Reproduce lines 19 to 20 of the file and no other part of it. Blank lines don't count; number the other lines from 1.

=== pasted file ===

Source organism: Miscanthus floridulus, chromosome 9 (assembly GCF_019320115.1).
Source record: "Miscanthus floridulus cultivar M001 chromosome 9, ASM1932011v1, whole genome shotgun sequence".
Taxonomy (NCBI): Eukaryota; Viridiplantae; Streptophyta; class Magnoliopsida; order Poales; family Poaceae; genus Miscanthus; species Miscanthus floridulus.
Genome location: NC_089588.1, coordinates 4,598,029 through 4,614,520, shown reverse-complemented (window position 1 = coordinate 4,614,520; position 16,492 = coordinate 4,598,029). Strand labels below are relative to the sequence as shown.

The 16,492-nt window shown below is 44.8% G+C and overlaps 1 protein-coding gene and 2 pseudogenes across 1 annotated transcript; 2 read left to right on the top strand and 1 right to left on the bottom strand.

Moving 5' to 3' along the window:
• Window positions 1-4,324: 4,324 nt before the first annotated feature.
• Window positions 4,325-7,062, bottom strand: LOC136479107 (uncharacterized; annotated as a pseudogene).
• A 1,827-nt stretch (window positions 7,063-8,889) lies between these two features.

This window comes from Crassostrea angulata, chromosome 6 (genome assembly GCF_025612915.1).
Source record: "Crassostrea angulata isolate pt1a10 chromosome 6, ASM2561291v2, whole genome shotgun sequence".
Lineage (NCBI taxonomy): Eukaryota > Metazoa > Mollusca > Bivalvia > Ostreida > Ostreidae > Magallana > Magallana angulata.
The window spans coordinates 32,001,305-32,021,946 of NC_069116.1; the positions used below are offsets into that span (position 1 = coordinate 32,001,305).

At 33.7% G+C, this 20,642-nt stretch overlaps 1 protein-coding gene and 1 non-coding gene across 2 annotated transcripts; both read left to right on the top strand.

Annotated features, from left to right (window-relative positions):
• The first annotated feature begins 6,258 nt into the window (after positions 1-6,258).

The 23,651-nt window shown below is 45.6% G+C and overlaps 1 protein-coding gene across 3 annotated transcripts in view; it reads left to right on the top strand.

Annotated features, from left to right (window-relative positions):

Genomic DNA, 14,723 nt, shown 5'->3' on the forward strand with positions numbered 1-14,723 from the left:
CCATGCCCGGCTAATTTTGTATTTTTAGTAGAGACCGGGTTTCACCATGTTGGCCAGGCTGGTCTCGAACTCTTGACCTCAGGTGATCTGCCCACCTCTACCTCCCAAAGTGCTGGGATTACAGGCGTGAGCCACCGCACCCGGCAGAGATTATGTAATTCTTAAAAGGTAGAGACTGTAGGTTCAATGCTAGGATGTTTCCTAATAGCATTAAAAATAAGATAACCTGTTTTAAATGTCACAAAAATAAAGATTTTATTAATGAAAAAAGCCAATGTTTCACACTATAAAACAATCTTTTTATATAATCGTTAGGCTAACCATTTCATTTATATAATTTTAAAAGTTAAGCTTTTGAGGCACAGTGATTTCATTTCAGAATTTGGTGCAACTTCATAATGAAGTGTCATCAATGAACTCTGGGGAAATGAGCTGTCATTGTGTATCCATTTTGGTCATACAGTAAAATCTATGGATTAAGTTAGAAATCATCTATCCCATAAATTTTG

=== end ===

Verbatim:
Genomic DNA, 14,723 nt, shown 5'->3' on the forward strand with positions numbered 1-14,723 from the left:
CCATGCCCGGCTAATTTTGTATTTTTAGTAGAGACCGGGTTTCACCATGTTGGCCAGGCTGGTCTCGAACTCTTGACCTCAGGTGATCTGCCCACCTCTACCTCCCAAAGTGCTGGGATTACAGGCGTGAGCCACCGCACCCGGCAGAGATTATGTAATTCTTAAAAGGTAGAGACTGTAGGTTCAATGCTAGGATGTTTCCTAATAGCATTAAAAATAAGATAACCTGTTTTAAATGTCACAAAAATAAAGATTTTATTAATGAAAAAAGCCAATGTTTCACACTATAAAACAATCTTTTTATATAATCGTTAGGCTAACCATTTCATTTATATAATTTTAAAAGTTAAGCTTTTGAGGCACAGTGATTTCATTTCAGAATTTGGTGCAACTTCATAATGAAGTGTCATCAATGAACTCTGGGGAAATGAGCTGTCATTGTGTATCCATTTTGGTCATACAGTAAAATCTATGGATTAAGTTAGAAATCATCTATCCCATAAATTTTG